I've changed more than a few, want hear some stories about jobs that have been done by others that had to be done over? A crankshaft bolt that came loose, a motor mount bolt that was stripped, missing bolts and nuts, parts that got replaced that didn't need replacing, and parts that should have been replaced that didn't get replaced? Book allows 2 1/2 hours shouldn't take me more than 2 1/2 days. And one that comes to mind, that was my doing, I changed the timing belt on one of my Toyotas and didn't change the water pump at the time, 30K later I was back in there, replacing the water pump. Right now the crisis of the moment is a flat on the lawnmower, first things first.
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What really gets my goat is the shops that that tell you to change the WP and tensioner at the same time you change the timer belt then charge you the same labor that they charge if they were ONLY doing the WP OR the tensioner. That of course drives up the price of timing belt change. Don't do it. Tell the suckers to change the TB and if the WP is not leaking or the tensioner is free and not making noise to forget it. When they do make noise or leak then go back and have it done. The only reason to change out a good WP or tensioner is for the shop to suck up more money out of the unaware customer. Honest shops Will tell you the same as I'm telling you.
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Dunno.. I'd always want to change the WP and tensioner if I'm in there doing the belt. Delaying the pump in particular is just not worth the risk of damage to the engine, and also you'd have to go back in there. I always recommend doing it all and being done with it. Oil seals too.. But.. I do it myself... Changing a timing belt is easy. But... You have to be very exact in setting it back up. You can't even be one tooth off. This is not hard to do, but it's not unusual to have to redo it 2-3 times before finally locking it all down. I'll align the marks before removing the belt making sure they are perfectly aligned. When I put the new belt on, I make triple sure the marks are *exactly* like they were with the old belt. Never have had any problem.. I'd crank the engine with the new belt, and it would sound the same as with the old one.. You will know if it's even one tooth off. It won't run and time right. It'll feel and sound different right off the bat. If that ever happened to me, I'd tear it back apart and do it over until it was right. But.. I make sure it is right the first time.. I *hate* doing things over. The danger in postponing a WP is they often totally flake out in only a few minutes time. You often get no or little warning before they start squealing, and pouring out water. I don't need that @#$% in my life.. So I alway swap in a new pump if I'm in timing belt territory. And.. I always use at least a new pump if not OEM. Don't get the rebuilts. They suck. But the new ones are ok. Or at least I haven't had any problems with new ones so far. Costs a bit more, but it's worth it. If there is a kiss of death to a JA engine, it's overheating. I'll do anything I can to reduce the likelihood of it happening. Once you overheat one real bad, they ain't never the same again.. :(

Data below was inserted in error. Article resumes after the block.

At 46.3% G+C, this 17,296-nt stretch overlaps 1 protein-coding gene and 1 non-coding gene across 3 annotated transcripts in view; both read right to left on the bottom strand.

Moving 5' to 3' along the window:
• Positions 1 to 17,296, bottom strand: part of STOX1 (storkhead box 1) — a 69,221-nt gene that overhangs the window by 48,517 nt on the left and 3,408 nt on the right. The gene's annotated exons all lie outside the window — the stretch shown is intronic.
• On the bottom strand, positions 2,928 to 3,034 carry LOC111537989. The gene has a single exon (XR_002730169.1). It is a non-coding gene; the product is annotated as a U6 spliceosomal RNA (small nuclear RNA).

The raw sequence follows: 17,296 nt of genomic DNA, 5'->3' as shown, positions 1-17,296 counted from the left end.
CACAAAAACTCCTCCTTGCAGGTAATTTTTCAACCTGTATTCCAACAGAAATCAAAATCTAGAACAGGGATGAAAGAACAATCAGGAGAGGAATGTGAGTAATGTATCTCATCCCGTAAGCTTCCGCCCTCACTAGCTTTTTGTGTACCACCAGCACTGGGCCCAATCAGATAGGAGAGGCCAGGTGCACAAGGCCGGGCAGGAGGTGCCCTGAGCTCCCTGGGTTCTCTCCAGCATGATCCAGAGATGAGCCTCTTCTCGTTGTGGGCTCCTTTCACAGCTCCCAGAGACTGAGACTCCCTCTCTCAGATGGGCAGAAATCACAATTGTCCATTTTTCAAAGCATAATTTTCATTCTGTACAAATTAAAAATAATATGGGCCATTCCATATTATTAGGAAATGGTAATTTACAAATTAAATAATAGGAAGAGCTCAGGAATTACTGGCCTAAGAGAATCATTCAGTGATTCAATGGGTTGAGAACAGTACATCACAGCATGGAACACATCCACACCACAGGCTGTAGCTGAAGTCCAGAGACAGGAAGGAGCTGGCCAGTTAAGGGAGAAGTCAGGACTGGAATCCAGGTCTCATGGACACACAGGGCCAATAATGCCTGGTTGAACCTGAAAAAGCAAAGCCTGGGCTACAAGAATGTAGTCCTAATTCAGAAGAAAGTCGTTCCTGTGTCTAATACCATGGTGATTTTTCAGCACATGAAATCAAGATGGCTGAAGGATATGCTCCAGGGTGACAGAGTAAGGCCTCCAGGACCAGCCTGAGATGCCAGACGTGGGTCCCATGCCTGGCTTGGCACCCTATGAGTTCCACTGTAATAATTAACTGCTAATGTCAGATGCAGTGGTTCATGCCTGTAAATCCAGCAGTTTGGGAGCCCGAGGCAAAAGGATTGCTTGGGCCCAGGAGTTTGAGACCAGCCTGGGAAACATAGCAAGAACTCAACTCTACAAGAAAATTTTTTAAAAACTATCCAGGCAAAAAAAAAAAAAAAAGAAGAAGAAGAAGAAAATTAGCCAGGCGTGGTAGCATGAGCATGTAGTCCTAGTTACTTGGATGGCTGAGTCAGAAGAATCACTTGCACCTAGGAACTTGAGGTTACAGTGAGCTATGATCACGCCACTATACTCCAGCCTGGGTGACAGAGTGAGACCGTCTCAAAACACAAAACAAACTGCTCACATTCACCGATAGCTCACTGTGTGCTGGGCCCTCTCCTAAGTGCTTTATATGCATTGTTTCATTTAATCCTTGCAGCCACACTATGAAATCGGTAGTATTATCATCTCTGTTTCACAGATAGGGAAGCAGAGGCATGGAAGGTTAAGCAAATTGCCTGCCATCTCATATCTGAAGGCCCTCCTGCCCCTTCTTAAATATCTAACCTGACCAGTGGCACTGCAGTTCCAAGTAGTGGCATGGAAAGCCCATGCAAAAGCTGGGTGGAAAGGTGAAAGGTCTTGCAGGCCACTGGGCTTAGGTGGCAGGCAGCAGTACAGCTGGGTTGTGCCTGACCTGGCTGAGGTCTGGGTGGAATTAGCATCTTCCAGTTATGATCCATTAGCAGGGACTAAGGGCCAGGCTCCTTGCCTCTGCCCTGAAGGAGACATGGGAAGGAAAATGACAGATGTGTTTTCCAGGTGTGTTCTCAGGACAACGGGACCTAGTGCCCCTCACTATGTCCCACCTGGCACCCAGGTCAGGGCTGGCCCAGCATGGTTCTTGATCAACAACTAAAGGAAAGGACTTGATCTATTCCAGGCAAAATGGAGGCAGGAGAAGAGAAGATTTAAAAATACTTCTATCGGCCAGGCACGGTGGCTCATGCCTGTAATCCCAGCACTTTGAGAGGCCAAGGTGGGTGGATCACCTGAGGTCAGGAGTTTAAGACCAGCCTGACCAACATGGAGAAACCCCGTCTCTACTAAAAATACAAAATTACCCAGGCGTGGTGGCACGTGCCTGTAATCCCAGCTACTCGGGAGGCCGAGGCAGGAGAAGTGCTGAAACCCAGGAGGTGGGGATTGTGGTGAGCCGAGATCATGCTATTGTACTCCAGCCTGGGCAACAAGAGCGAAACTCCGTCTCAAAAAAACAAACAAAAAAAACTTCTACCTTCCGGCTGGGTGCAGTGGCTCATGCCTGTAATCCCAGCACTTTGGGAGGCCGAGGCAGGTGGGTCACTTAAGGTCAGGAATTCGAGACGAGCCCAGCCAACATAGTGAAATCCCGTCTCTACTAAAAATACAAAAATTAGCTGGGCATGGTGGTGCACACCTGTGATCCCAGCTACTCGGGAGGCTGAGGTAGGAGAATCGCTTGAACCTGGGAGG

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On Thu, 5 Jun 2008 20:20:29 -0700 (PDT), ransley

Oh come on...MIGHT cause an accident? Using that logic, he should never drive again because he MIGHT cause an accident.
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wrote:

you might well cause an accident when you lose power brakes and power steering. Ever try to turn a steering wheel on a stalled engine while the car is rolling?